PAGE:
Acceptance and Empathy in Parenting- How to Form Secure Attachments with Your Child
Love and Acceptance- Our Guiding Forces in Parenting
At HeadFirst Counseling, we help parents adapt an approach to parenting their children that focuses on developing secure attachments, so that the child is able to form secure attachments with others and explore his or her world freely.
We believe that children must first feel secure with a primary caregiver before they can feel secure and regulated within themselves. The best and most efficient way to develop a secure attachment with your child is through unconditional love and acceptance.
At HeadFirst Counseling, we encourage parents to create an atmosphere at home of acceptance of whatever the child may be experiencing- whether it seems valid or accurate to the adult or not. By accepting the child’s full experience, we are saying that it is ok for the child to think, feel, or experience whatever is going on within them. This, however, does not mean that any behavior is ok. Accepting a child’s feelings and being permissive towards their behavior are two very different things. More on that in another entry coming soon!
Unconditional love teaches your child that who they are as a person is always valued and accepted- even when their behavior is not. Using limits to redirect a child’s unwanted behavior can be done in a way that still communicates acceptance and understanding for the child’s experience.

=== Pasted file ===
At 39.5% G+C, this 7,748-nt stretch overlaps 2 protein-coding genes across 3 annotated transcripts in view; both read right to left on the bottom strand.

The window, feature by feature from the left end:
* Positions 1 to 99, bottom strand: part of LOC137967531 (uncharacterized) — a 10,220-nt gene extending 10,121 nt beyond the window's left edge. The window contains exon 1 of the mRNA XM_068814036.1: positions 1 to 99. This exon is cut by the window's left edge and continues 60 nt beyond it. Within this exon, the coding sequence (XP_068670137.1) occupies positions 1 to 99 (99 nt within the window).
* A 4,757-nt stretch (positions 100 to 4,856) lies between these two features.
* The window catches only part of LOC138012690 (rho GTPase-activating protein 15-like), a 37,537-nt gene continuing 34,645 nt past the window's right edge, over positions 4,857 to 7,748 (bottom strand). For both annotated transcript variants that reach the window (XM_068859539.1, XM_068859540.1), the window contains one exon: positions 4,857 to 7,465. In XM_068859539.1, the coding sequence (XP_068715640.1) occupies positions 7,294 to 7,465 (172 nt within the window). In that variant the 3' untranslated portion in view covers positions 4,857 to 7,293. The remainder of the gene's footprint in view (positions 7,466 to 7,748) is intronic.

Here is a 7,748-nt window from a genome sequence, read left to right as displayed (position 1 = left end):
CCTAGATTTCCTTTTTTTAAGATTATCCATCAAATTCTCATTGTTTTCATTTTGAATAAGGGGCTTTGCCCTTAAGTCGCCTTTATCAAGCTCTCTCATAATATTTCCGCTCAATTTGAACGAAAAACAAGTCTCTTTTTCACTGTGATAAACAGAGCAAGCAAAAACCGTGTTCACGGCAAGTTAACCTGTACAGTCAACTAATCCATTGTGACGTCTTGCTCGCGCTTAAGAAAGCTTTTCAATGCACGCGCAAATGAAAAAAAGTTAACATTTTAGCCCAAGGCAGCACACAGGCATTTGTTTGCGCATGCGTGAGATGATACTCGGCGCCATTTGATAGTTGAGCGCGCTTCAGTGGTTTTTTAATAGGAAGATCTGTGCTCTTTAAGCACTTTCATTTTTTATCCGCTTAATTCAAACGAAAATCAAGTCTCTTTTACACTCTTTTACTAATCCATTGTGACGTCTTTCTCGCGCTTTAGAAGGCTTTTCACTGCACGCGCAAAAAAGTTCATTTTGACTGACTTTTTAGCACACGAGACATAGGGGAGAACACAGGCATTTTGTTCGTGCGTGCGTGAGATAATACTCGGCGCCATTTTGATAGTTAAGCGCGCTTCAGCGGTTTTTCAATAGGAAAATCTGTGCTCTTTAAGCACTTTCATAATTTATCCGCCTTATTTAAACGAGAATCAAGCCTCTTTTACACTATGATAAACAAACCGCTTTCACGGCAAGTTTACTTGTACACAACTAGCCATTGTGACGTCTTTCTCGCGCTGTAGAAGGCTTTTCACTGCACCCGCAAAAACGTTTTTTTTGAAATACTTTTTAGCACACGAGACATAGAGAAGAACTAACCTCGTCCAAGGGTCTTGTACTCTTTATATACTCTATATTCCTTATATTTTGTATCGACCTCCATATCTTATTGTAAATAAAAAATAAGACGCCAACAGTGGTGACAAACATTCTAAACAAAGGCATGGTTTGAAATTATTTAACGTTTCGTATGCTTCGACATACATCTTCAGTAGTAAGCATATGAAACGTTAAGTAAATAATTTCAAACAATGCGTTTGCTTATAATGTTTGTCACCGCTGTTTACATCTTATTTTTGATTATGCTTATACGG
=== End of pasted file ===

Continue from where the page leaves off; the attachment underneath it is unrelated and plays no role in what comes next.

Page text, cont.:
Communicating acceptance to the child's experience is a way of showing unconditional love for the child. Repeated experiences of unconditional love from parents shows children that the relationship is secure, and helps them feel free to explore their world and try things out without fear or rejection or withdrawal from primary caregivers.
One quick way to begin showing acceptance towards your child’s experience is through empathy and reflecting your child’s feelings (i.e., state what you see/hear in your child’s nonverbal and verbal messages).
Children must feel validated and understood before they are able to solve problems.
Parents often rush to wanting to solve the problem for their child- “you’re ok,” “don’t be scared, I’m right here.” Using these type of statements without the child first feeling validated for their experience can come off as rejection to some children.
By allowing the child to feel validated and understood right when an event is happening- “that was really scary for you,” “you are having a tough time with that”- they can then be more open to redirection from you to help regulate their emotions or complete a task.
Reflecting your child’s feelings and developing empathy can take time, so be patient with yourself. The results are worth it- we promise. Try is out today and let us know how it goes!
Laura McLaughlin is the Founder and Therapist at HeadFirst Counseling in Dallas, TX. Laura works with children, teens, and parents to foster secure attachments and create an environment for families to thrive. Read more about Laura and HeadFirst Counseling at www.headfirstdallas.com
Laura can be reached by contacting the HeadFirst Office at (469) 665-9416 or firstname.lastname@example.org